One 15-minute chair massage per week for a total of 10 weeks resulted in significant improvement of stress-related symptoms and anxiety among both inpatient and outpatient nurses, according to recent research.
The study, “Feasibility and effect of chair massage offered to nurses during work hours on stress-related symptoms: a pilot study,” involved 38 nurses ranging in age from 21 to 65, with an average age of 47 years.
Six of these nurses worked 12-hour shifts, while the other 32 worked eight-hour shifts. Twenty-two of the nurses worked in an inpatient psychiatric unit, and the other 16 worked in an outpatient pain rehabilitation unit.
An e-mail invite to participate in the study was sent to 203 nurses in these two units at Mayo Clinic. The first 40 people to respond were enrolled in the study, but two were excluded due to missing data.
To make time for the weekly chair massage, the subjects were expected to use their scheduled break or have a co-worker cover for them during the 15-minute massage. The nurses signed up for the weekly chair massage using a centralized scheduling book.
A total of 400 massage appointments were made available for the 10-week study period, and three certified massage therapists, trained in relaxation and stress relief, were on-site from 10 a.m. to 6 p.m. three days a week to provide the massage sessions.
Each session took place in a private room, with music offered and used as the nurses preferred. Subjects remained clothed for the sessions, seated leaning forward in a massage chair. Before the start of each session, the massage therapist would ask the nurse about any symptoms or requests, then tailor the 15-massage to best meet the nurse’s needs.
“For example, if the priority symptom identified was stress, the therapist adjusted the techniques to affect the parasympathetic nervous system, such as gradually slowing the pace and providing light, slow compression or strokes,” state the study’s authors. “If the priority symptom identified was pain, tightness or stiffness, compression and stretch techniques, joint mobilization, trigger-point pressure or acupressure was used.”
For the last few minutes of each session, the massage therapists focused on stimulating the nervous system to refresh and awaken the nurses before they went back to work.
Outcome measures for the study were the linear analog self-assessment scale, the Perceived Stress Scale-14, Smith Anxiety Scale and symptom visual analog scale. Each of these tools is used to assess levels of stress, anxiety, quality of life and related symptoms. The nurses completed these evaluation surveys before the start of the massage intervention, five weeks into the massage intervention and again at 10 weeks, after the massage intervention had ended.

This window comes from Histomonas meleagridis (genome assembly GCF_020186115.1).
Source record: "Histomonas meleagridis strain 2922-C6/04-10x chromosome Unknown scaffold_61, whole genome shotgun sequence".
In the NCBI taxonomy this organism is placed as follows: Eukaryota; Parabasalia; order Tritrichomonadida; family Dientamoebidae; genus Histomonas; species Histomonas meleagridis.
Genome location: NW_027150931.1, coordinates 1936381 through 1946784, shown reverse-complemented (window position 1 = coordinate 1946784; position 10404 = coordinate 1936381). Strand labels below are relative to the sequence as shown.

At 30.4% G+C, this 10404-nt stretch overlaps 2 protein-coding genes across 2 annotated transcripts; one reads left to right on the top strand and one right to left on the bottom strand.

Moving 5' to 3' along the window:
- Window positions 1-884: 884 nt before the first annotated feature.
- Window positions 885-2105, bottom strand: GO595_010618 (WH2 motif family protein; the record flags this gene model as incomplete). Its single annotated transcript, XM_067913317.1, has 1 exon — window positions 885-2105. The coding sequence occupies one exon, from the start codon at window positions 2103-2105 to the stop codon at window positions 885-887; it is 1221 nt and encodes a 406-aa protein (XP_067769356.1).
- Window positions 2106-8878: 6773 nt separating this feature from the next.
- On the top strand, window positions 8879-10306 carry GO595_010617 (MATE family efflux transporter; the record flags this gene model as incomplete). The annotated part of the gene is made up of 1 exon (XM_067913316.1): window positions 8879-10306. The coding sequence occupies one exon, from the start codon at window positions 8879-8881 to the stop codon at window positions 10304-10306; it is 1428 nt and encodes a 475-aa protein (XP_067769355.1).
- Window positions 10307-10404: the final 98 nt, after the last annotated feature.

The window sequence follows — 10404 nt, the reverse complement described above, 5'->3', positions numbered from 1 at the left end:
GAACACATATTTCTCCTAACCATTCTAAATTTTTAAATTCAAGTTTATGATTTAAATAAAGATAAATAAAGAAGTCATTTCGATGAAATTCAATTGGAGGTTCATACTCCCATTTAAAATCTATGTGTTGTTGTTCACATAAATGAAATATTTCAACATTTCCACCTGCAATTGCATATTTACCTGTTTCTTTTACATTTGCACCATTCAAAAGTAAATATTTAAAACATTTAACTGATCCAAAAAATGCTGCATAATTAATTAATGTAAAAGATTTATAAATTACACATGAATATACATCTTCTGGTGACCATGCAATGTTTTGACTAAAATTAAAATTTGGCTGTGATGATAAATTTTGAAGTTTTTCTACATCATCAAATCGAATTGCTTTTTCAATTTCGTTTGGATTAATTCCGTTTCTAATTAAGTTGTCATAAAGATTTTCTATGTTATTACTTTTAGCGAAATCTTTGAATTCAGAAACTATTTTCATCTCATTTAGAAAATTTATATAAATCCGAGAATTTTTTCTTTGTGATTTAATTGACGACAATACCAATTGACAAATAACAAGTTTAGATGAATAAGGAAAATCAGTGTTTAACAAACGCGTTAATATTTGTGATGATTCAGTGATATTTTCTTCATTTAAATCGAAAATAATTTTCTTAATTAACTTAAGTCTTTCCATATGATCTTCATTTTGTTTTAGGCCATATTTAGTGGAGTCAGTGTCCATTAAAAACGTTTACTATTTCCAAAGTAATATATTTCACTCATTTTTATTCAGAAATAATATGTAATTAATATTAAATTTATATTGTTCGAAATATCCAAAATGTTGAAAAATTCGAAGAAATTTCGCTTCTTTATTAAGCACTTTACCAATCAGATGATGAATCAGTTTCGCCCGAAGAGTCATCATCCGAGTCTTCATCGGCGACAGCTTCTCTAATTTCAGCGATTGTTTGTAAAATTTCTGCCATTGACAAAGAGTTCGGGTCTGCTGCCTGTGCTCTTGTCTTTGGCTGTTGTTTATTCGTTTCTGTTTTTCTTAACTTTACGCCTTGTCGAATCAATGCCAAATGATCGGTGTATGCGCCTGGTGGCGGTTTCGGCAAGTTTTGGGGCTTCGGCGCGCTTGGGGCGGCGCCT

Results of the research revealed symptoms related to stress and anxiety improved for the entire population of nurses enrolled in the study. Significant improvement of stress-related symptoms and anxiety was achieved at five weeks and persisted at 10 weeks.
“As can be expected, symptom improvement was significantly better in nurses working 12-hour shifts than in nurses working regular eight-hour daytime shifts,” state the study’s authors.
Close to 80 percent of the nurses reported they believed their overall job satisfaction improved due to the massage sessions, and about 60 percent of the nurses said they would be willing to pay $10 to $25 dollars for an on-site 15-minute chair massage during the work week.
“The present study demonstrates that it is possible to incorporate weekly 15-minute chair massages applied during work hours into the schedule of nurses in an inpatient psychiatric unit and an outpatient pain rehabilitation unit of an academic medical center,” state the study’s authors.
Authors: Deborah J. Engen, Dietlind L. Wahner-Roedler, Ann Vincent, Tony Y. Chon, Stephen S. Cha, Connie A. Luedtke, Laura L. Loehrer, Liza J. Dion, Nancy J. Rodgers and Brent A. Bauer.
Sources: Department of Physical Medicine and Rehabilitation, Division of General Internal Medicine, Fibromyalgia and Chronic Fatigue Clinic, Division of Biomedical Statistics and Informatics, Division of Cardiovascular Surgery, Mayo Clinic, Rochester, Minnesota. Originally published in Complementary Therapies in Clinical Practice (2012), 18, 212-215.